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When Irish eyes were smiling……. for two days anyway

Tim Murtagh (5-13) puts England to the sword.

It’s not every day of the week that your nephew plays in a Test match at Lord’s (it’s never happened). It’s not every day of the week that he takes 5 wickets before lunch on the first day of a Test match (it’s never happened). It’s not every day of the week that England are dismissed before lunch on the first day of a Lord’s Test (it’s never happened). Well it has now. Last week, Ireland bowled out England for 85 in 23 overs, with Tim Murtagh taking 5-13, all ten wickets falling before the tables were fully laid for one of those fabled Lord’s lunches in the Players’ Dining Room. Truly it was one of those ‘I was there’ moments.

Except I wasn’t. The Edrich Stand was packed with the Murtagh clan but two seats were empty. The previous evening my wife had been involved in a nasty car accident. A Dutchman, plainly disenchanted with the possibility of a no deal Brexit, had ploughed into her….on the wrong side of the road. Thankfully, she was unhurt but the subsequent formalities and delays meant that we arrived at Lord’s as Ireland were batting. The son-in-law brought us up to speed: “You haven’t missed much.”

I shut my eyes, ostensibly to hide my frustration and disappointment. It didn’t really matter, for in my mind’s eye I could picture Tim as he ran in to bowl from the Nursery End. I had seen him bowl countless overs over the years, stiffly upright in his approach, his left arm flapping alongside, as he gathers himself at the moment of delivery, an action simple and uncomplicated, one that had changed very little since he was a child bowling to his brother and cousins on French beaches during our holidays. “Ooh la la!” exclaimed intrigued sunbathers, “Quelle future etoile!”

In point of fact, none of us shared the unbridled optimism of our bronzed continental hosts. A more than useful county seamer quite possibly – a prediction fulfilled in a distinguished career for Surrey and Middlesex – but the name on everybody’s lips following an extraordinary spell of bowling in a Test match? No, we did not foresee that. Perhaps we should have done. Some time ago, Mike Selvey, at the time cricket correspondent of The Guardian, wrote him a letter, fulsome in its praise for the way he had mastered the difficult art of bowling at Lord’s, with its tricky slope. And recently, Simon Hughes, editor of The Cricketer, named his personal choice of opening bowlers at Lord’s – Glenn McGrath from the Pavilion End and Tim Murtagh from the Nursery End. Both Selvey and Hughes, Middlesex stalwarts, could be said to know a thing or two about bowling at Lord’s.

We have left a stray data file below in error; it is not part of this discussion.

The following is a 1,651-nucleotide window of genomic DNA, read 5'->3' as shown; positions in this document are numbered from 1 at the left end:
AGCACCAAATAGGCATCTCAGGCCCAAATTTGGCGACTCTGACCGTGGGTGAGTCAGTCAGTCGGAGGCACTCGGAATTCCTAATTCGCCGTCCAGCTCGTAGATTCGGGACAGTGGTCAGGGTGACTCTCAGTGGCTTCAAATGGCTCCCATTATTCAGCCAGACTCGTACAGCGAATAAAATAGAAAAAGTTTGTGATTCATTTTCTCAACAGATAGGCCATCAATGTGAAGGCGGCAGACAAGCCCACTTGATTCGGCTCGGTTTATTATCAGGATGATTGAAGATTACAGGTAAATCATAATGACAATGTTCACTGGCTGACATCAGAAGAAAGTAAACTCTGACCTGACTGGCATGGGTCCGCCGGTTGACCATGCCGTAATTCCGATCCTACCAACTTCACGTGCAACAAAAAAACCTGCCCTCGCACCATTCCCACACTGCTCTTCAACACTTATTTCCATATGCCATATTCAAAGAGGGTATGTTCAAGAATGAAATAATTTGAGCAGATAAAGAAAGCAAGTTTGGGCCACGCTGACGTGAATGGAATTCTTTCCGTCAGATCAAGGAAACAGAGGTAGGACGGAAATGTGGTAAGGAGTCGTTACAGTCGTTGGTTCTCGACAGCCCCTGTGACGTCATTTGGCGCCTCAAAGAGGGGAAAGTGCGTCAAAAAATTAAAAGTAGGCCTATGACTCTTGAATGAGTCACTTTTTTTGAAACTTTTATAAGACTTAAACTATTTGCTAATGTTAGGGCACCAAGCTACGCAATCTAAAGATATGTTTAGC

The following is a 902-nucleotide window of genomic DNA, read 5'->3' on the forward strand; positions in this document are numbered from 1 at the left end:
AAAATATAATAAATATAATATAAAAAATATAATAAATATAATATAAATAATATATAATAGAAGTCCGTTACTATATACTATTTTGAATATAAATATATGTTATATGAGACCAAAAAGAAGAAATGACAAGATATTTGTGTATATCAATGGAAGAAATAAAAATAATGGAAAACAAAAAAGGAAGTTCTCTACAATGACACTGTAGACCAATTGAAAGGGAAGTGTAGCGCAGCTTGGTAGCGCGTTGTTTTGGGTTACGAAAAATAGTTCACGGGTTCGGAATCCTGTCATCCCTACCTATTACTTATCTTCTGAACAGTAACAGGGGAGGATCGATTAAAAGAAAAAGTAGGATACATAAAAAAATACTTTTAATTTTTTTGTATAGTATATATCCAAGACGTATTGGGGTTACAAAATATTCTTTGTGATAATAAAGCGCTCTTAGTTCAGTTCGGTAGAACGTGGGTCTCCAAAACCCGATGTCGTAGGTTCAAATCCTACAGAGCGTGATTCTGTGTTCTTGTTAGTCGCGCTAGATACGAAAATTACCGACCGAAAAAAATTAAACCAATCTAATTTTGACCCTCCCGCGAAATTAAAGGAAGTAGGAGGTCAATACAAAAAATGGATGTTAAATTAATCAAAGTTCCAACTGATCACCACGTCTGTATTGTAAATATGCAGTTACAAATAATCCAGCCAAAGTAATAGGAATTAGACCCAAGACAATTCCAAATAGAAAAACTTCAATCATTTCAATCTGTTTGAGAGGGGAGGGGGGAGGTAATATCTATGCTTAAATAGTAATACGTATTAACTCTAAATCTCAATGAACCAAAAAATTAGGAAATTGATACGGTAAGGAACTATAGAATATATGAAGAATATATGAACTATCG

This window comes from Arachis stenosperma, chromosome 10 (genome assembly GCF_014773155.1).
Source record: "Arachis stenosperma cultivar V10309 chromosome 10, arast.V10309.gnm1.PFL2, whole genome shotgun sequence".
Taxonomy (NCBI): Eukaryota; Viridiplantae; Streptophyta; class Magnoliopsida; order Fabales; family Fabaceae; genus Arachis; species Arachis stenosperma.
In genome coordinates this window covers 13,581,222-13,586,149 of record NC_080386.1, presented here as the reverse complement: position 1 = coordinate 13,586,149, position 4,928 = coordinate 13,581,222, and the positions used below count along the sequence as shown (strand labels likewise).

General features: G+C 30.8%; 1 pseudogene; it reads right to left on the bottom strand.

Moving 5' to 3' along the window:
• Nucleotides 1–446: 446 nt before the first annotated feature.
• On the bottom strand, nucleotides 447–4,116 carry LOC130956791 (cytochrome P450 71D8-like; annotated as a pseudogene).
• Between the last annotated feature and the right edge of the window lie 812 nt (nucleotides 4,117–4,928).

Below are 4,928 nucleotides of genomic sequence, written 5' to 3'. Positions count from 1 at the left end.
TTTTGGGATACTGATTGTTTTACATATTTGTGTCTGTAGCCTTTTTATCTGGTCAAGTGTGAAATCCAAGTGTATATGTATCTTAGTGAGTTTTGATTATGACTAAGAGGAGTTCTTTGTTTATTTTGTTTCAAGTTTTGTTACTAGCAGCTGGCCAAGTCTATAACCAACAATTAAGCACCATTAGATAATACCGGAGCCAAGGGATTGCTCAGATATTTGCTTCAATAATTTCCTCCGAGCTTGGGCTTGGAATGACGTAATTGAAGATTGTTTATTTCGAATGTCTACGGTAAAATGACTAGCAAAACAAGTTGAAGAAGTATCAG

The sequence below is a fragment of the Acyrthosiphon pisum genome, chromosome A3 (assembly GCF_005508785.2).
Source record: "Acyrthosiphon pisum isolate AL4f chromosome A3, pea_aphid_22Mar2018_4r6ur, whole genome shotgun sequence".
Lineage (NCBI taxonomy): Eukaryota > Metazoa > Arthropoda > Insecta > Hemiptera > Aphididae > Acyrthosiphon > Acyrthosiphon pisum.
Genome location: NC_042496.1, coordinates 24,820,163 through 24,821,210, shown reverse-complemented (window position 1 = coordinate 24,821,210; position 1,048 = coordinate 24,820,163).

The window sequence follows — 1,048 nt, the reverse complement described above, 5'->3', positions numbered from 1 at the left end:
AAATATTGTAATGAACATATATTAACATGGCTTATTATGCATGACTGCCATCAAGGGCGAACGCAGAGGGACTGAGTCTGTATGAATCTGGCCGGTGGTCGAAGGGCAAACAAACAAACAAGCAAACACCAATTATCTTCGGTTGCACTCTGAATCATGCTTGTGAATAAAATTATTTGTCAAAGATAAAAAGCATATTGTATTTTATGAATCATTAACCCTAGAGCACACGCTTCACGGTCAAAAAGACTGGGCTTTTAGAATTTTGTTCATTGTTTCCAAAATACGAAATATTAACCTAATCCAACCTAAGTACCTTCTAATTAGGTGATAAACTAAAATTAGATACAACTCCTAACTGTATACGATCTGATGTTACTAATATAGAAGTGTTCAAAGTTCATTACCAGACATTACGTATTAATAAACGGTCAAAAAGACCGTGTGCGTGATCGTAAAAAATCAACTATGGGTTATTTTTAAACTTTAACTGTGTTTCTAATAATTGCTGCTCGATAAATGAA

It was Middlesex that gave Tim his bread and butter but it was Ireland that presented him with his chance to shine on the big stage. A son of south London, he can thank his Irish grandfather and grandmother for that. They would have been proud of him and smiled, if a little perplexed, at the wholehearted manner in which the gathered hordes of Irish supporters had taken him to their hearts on that unforgettable morning at Lord’s.

Ah yes, the Irish. As at all major sporting encounters involving them, their supporters were cheerful of disposition, generous of spirit and entertaining of comment. The match was without doubt greatly enlivened by their presence – in considerable numbers I noted. The recent World Cup was a success not least for the colourful and enthusiastic following of each team, bringing its own distinctive character to the venues. The Irish would have brought their own brand of passionate patriotism, to say nothing of their committed players, and it was a crying shame they were not invited to the party. And they won’t be there in 2023 either. The ICC should hang their heads in shame.

In the meantime, Ireland gave England the shock of their lives and so nearly brought off one of the great giant-slaying feats, fit to rank with USA defeating England (in 1950, not 1781). How the boys in green would have celebrated. St John’s Wood would have run out of Guinness. As it was, they cheerfully drank down their sorrows as they normally do. No country more fervently espouses Kipling’s famous exhortation to “meet triumph and disaster and treat those two imposters just the same”. I suppose in their long and turbulent history, they have had plenty of practice.

Brexit and the dreaded backstop came up in conversation in the Edrich Stand as Ireland strove with every sinew to bowl out England for the second time. “Don’t know what all de fuss is about,” offered a man sporting an Irish shirt, “We got rid of de backstop when we stopped playin’ for de Onder 11s.” On our way out of the ground via the Grace Gates, two MCC members, dressed in the full bacon-and-egg regalia, were having their photo taken in front of a giant replica of the World Cup. Cue this comment from a passing wag: “I tort de MCC banned fancy dress!”

Whither the adopted son of Ireland now? There cannot be many more inspired spells left in that 38 year old body. It is a little known fact – though it shouldn’t be – that he is the Granddad of Test cricket, the oldest player currently representing his country. This is remarkable for a quick (well, truthfully, more of a fast-medium) bowler; Tim has always managed to keep himself fit and for the most part injury-free. However, Old Father Time, looking on approvingly from his perch alongside the Mound Stand at Lord’s, will sooner or later wave his scythe at the Middlesex man and that will be that. It happens eventually to all of us. What then? He’s playing his cards close to his chest as usual but in the meantime, let us leave him to his pizza and beer, reflecting on his day in the (very hot) sun.

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